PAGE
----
Warm enough that it isn’t a stunt run. Cold enough that the ground will feel good. Perfect conditions.
This was a pretty run, with hoarfrost, cheerful skiers, a slight traffic jam where I ran into the trail groomer, and my toes, while a bit cold in the deep, soft snow on the way to Stock Lake Trail, all the rest was good. I was a bit hesitant about the roughest trails because I’m still taking it easy, or relatively easy.
I’ve started a strava club called ‘90 Dark Nights‘. If anyone finds their winter nice enough to run outside every day, you are welcome to join me. I suspect that it will be a ‘club’ with just me 🙂
Training Tip:Garmin graphs – stride length
Stride length isn’t something I pay a lot of attention to, but it may be more useful to some. As seen here, my stride length went down when crossing the soft snow on the lake, then raised considerably when I got to the park and ran a bit harder to warm up. It dropped again during my second crossing (around the 1h mark)
Nearly back to normal temperatures. The snow is still pretty soft, where it has been blowing around, but it’s getting firmer.
Not that 320m section crossing Frame Lake near the hospital – that was like running through damp sand. It sucked almost enough to turn around after 50m. Almost.
As long as it stays cold, it should be lovely in a day or two.
Todays run was a lot harder than intended, but that might be because of Marathon Dave.
Nothing he did wrong, you understand – it’s just that he inspires me to run harder. My average heart rate reflects that difference too. Usually, the recovery recommended by my garmin (which is based on heart rate, at least partly) is somewhere les that 24 hours. Today, it recommends 58. I guess I’ll be running slow for the next few days.
It may sound a bit silly, but I was worried I wouldn’t be able to run today (after hours of snow-shoveling cardio). I shouldn’t have worried. I put out a harder run than I expected, and even half an hour later here at home, my legs feel pretty damned good.
Just a reminder, fellow runners – the first couple kilometers are a lie.
VERY happy I did this run today. It was good to catch up with Dave. He’s coming to Calgary in May, so I hope we get a lot more opportunities to train together.
Garmin Graphs – pace
This is one of the garmin graphs I do find useful. Here it shows my first stop at the lights on Old Airport Road, where another pedestrian was wearing the same toque as me (how EMBARASSING!!!), then my next at Javaroma, where I met Marathon Dave, then a speed peak (where I chose to hover because my pace was 4:01 min/km – however briefly) after my restroom stop back at Javaroma, then my last pace dip where I waited for the lights at Taylor, on my way home.
The various garmin graphs do allow you to review your runs in interesting ways.
292 runs this year (so far) totalling a bit over 3000kms.
More importantly, I had some awesome runs, with my awesome people.
My ‘RunWithMe’ sheet shows 98 runs with others that I remembered to log, and a total of 7 individuals with 3 or more runs. Mostly old running pals, but a couple new ones as well.
35 names got on the list this year. I really should decide how to choose when to add someone, but I guess I prefer my spreadsheets a bit lackadaisical.
Last year, I wiped all the names off, and started again. Might do the same this year.
That runwithme page is a terrific reminder of how much I liked running with everyone. Most of all Judi, Cam, Meghan and Michelle, but I know I’ll miss some, so I’ll stop there except to touch on one of the runs I had with an olympic athlete and educator, Evan Dunfee.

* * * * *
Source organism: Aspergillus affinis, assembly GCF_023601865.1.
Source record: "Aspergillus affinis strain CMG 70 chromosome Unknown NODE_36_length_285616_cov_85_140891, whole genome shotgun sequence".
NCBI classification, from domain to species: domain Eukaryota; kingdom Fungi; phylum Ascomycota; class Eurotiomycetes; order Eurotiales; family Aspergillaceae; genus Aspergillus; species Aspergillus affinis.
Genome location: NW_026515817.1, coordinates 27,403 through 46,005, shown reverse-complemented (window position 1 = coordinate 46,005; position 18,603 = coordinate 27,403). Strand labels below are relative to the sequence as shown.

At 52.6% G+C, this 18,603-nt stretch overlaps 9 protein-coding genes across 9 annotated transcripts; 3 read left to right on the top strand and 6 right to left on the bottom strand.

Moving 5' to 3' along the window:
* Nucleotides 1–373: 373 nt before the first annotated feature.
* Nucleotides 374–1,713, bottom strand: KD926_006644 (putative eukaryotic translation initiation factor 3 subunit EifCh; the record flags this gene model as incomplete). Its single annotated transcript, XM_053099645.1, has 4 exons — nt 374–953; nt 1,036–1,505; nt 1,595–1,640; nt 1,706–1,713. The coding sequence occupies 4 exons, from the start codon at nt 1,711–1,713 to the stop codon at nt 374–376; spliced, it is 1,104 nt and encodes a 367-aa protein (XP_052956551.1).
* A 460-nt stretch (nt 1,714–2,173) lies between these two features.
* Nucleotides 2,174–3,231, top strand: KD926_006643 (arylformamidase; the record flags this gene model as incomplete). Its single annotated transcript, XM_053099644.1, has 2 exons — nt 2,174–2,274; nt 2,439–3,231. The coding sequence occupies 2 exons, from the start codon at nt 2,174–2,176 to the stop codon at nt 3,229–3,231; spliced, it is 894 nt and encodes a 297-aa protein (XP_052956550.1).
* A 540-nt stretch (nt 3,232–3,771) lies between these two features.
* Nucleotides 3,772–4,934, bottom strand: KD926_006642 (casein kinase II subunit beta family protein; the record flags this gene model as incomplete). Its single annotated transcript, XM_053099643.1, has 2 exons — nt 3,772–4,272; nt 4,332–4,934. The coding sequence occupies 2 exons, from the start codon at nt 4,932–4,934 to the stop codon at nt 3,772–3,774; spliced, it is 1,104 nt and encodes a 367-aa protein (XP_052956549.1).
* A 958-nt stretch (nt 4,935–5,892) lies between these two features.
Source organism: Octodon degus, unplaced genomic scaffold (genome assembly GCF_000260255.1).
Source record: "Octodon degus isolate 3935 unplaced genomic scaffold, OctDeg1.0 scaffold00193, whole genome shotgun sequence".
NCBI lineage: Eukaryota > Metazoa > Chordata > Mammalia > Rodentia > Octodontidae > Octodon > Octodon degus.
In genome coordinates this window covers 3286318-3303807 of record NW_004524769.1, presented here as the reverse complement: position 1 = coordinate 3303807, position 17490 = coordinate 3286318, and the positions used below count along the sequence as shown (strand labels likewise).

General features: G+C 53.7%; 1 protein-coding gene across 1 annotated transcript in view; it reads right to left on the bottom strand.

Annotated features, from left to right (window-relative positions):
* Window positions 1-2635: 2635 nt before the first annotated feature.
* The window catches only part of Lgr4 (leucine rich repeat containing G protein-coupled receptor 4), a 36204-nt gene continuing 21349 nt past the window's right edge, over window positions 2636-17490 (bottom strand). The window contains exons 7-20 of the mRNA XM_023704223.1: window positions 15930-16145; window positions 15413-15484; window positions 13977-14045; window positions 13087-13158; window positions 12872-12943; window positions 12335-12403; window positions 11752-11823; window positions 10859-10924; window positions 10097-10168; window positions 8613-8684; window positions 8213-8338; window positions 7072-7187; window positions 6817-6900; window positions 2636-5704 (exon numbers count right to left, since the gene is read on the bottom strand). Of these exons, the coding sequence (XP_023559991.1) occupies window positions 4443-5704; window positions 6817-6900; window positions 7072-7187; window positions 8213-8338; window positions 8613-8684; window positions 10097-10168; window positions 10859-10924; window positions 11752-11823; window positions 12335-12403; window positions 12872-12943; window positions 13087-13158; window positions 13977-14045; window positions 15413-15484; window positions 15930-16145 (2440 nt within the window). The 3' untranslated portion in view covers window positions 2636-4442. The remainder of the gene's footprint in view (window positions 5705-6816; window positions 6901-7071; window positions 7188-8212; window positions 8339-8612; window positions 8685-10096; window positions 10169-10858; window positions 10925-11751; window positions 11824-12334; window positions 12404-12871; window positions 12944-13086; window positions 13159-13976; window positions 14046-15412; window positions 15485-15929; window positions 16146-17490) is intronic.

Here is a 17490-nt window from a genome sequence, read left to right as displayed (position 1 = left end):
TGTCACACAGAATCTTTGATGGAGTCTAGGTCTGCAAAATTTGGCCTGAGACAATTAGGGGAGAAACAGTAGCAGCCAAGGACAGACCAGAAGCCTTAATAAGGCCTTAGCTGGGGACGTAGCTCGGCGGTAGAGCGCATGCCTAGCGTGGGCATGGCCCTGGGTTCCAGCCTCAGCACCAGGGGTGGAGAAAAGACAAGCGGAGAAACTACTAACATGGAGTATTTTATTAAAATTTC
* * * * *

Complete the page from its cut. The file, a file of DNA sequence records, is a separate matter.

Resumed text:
Mr. Dunfee was in town to share his love of his sport (racewalking) and took the time to slow down, and run around Frame Lake with me. Afterward, we went to the Bistro for a quick bite, and he ordered oatmeal.
I have no idea about the finer points of his nutrition plan, but making choices like that must make it easier to execute even the strictest plan.
I may have admired that tiny moment a bit more than seems reasonable, but cut me some slack – I had just earned a runners high working out with a world-class athlete.
I was a bit starstruck.
This showed me clearly how a determined individual can nearly always find better food choices – even at restaurants where all I seem to find are excuses. 🙂
Another highlight of 2018 was my opportunity to work with a coach. One of Canada’s truly elite athletes, Emily Setlack. After asking about what training plans were available through Team Setlack, she simply offered to coach me, for free, to prepare for my Klondike Road Relay. Coach Setlack spent months giving me weekly custom training plans, nearly daily feedback via email, and a course analysis in the days before my race which was a huge help. It was an incredible gift and I am still enjoying the benefits of it.
Another great memory started at the end of the 2018 Yellowknife Marathon. I photographed the event, and stayed to capture images of all of the participants. The second-last person to cross the finish line was a man named Rich Holmes. He was, at that time, a finisher of around 700 marathons, had completed 5 on each continent, and had (most admirably) continued to enjoy running into his retirement. Mr. Holmes has also given me some information about running via email correspondence.
I am really thankful for how easy it is to learn from some of the elite athletes who run. If you have a hero in the running world, I highly recommend telling them so, and even reaching out to them for advice. In the running world, the worst that is likely to happen is that they run away!
On to today’s run:
A short, easy one today. I bumped into a neighbour who joined me for part of the run. Excellent way to finish my year!
Sunny, gorgeous clear day! Took my time stopping to chat with strangers and puppies. Busy day full of smiling people (or was that squinting…?)
Just as I came through the snowmobile tunnel by the Coop, I noticed a lot of new, wet-looking ice. Slowing, I went through, and got a pretty good soaker.
Cold day for it, but I have dealt with these before. It’s probably most important that you know how you will deal with it before it happens, so as not to rush a decision in the moment.